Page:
Because of the wide variety of products being packaged at plants, more processors are looking for fillers that can handle multiple concepts. Equipment providers understand this, but might not be able to deliver a panacea yet.
"In the world of food, the day of ‘one filler fits all’ still hasn't arrived due to the wide range of product characteristics," says Viens with Bosch, which acquired filling and sealing equipment manufacturer Osgood Industries, Inc. in 2015. When Bosch Osgood introduced its tank-style pump, part of the objective was to address this need for fillers to handle many different types of products. Thus, the tank-style pump can handle a range of products, from liquid juice to viscous vat-set yogurt. "With this solution, the pistons that are used to pump the product are located inside the hopper. An even distribution of product above each piston and tight tolerances offer the user excellent lane-to-lane repeatability and eliminate the need for dynamic O-rings on the piston head."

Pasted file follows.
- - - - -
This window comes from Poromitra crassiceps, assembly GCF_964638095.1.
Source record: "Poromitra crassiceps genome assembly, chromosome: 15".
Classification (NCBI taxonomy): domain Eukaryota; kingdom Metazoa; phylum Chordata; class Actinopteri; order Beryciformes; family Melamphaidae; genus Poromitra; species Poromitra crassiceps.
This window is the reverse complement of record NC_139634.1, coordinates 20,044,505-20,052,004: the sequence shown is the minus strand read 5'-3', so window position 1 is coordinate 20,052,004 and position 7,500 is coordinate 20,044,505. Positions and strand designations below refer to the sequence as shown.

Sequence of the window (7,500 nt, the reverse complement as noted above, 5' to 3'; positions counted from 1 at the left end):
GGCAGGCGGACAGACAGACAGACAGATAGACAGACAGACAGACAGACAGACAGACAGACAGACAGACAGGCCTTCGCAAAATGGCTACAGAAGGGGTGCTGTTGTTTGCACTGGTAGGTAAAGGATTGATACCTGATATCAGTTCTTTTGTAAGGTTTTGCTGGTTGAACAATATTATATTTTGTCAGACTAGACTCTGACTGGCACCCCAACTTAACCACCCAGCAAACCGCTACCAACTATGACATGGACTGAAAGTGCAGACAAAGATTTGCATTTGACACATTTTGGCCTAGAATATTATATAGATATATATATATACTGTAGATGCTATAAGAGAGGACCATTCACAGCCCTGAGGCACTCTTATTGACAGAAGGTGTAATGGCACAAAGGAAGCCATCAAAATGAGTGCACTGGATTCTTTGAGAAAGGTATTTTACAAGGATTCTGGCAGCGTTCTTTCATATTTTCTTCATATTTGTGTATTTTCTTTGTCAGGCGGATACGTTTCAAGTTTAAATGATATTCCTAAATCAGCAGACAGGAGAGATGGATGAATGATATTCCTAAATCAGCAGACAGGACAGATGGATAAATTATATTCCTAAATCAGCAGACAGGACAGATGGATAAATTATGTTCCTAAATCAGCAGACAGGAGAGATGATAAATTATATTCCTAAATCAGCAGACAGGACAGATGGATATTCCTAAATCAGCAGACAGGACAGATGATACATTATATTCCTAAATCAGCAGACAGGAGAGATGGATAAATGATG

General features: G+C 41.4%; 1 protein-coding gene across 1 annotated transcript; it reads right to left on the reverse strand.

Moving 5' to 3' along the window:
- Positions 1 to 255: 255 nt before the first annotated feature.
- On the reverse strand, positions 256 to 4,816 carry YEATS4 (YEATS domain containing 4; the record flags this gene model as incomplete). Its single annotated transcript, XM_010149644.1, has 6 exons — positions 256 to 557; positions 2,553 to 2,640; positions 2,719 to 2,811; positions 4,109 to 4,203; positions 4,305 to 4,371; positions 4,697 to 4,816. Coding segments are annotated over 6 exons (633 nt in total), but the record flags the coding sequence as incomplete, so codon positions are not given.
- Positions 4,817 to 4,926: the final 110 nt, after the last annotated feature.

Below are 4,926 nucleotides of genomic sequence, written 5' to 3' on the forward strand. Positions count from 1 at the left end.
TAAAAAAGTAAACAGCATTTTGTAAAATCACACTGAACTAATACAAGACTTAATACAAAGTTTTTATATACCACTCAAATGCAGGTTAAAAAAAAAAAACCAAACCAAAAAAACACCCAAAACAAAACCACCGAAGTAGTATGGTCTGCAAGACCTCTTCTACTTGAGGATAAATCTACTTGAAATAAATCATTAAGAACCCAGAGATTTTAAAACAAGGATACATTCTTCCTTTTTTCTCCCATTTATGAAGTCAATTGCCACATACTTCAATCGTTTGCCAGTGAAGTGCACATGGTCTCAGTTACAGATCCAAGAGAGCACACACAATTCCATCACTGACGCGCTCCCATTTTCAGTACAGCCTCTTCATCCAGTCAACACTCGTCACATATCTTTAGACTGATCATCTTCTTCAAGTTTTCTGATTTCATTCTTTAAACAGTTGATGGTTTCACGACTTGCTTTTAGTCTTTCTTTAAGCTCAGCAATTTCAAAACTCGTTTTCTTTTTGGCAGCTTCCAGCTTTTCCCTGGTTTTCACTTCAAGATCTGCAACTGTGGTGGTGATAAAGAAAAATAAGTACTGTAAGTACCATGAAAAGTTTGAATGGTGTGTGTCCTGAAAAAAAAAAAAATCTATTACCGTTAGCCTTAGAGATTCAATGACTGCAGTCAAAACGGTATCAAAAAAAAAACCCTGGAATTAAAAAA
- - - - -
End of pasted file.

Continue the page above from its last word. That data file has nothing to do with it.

"Customers are demanding that new filling equipment is more versatile and can handle a full range of varying products," says Sundberg. As a result, the JBT Unifiller filler can handle products with a thin, watery consistency to thick, chunky products with high solid content and large particulates. "[It] is a unique volumetric piston filler with short product paths and larger porting." Additionally, the fill nozzles are designed for specific applications and can be easily exchanged.
Krones filling machines are also designed with flexibility in mind, says Kraus. As an example, he cites some of the company's filling equipment that can be adjusted automatically via the filling probe, which addresses improved automatization as well.
For most of its filling machines, Serac uses net weight filling technology, which controls the amount of product dispensed into the container to give an accurate measure of what is inside. Alan Bonanno, marketing manager for Serac, says because aeration, temperature and viscosity do not affect the accuracy of a net weight filler, it can handle a variety of products with different characteristics.